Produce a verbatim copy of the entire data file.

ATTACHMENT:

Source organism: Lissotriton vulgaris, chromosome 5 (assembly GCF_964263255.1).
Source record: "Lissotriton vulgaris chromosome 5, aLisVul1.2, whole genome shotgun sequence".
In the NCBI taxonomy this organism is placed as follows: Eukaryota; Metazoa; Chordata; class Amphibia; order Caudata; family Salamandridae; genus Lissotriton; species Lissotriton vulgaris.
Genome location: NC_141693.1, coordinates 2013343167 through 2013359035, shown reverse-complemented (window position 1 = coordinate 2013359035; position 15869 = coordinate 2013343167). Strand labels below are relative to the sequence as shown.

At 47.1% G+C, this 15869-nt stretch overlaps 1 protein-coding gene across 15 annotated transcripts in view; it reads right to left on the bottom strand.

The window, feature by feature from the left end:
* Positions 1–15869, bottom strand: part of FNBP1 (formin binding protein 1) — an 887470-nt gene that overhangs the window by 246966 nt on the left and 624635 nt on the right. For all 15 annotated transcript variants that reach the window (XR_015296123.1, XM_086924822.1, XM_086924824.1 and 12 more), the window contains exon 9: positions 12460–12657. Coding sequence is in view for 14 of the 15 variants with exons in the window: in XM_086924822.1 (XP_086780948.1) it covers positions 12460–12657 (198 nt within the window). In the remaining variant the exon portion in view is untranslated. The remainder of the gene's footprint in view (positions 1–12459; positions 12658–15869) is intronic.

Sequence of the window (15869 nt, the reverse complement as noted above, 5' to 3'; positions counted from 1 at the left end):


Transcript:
Source organism: Lissotriton vulgaris, chromosome 5 (assembly GCF_964263255.1).
Source record: "Lissotriton vulgaris chromosome 5, aLisVul1.2, whole genome shotgun sequence".
In the NCBI taxonomy this organism is placed as follows: Eukaryota; Metazoa; Chordata; class Amphibia; order Caudata; family Salamandridae; genus Lissotriton; species Lissotriton vulgaris.
Genome location: NC_141693.1, coordinates 2013343167 through 2013359035, shown reverse-complemented (window position 1 = coordinate 2013359035; position 15869 = coordinate 2013343167). Strand labels below are relative to the sequence as shown.

At 47.1% G+C, this 15869-nt stretch overlaps 1 protein-coding gene across 15 annotated transcripts in view; it reads right to left on the bottom strand.

The window, feature by feature from the left end:
* Positions 1–15869, bottom strand: part of FNBP1 (formin binding protein 1) — an 887470-nt gene that overhangs the window by 246966 nt on the left and 624635 nt on the right. For all 15 annotated transcript variants that reach the window (XR_015296123.1, XM_086924822.1, XM_086924824.1 and 12 more), the window contains exon 9: positions 12460–12657. Coding sequence is in view for 14 of the 15 variants with exons in the window: in XM_086924822.1 (XP_086780948.1) it covers positions 12460–12657 (198 nt within the window). In the remaining variant the exon portion in view is untranslated. The remainder of the gene's footprint in view (positions 1–12459; positions 12658–15869) is intronic.

Sequence of the window (15869 nt, the reverse complement as noted above, 5' to 3'; positions counted from 1 at the left end):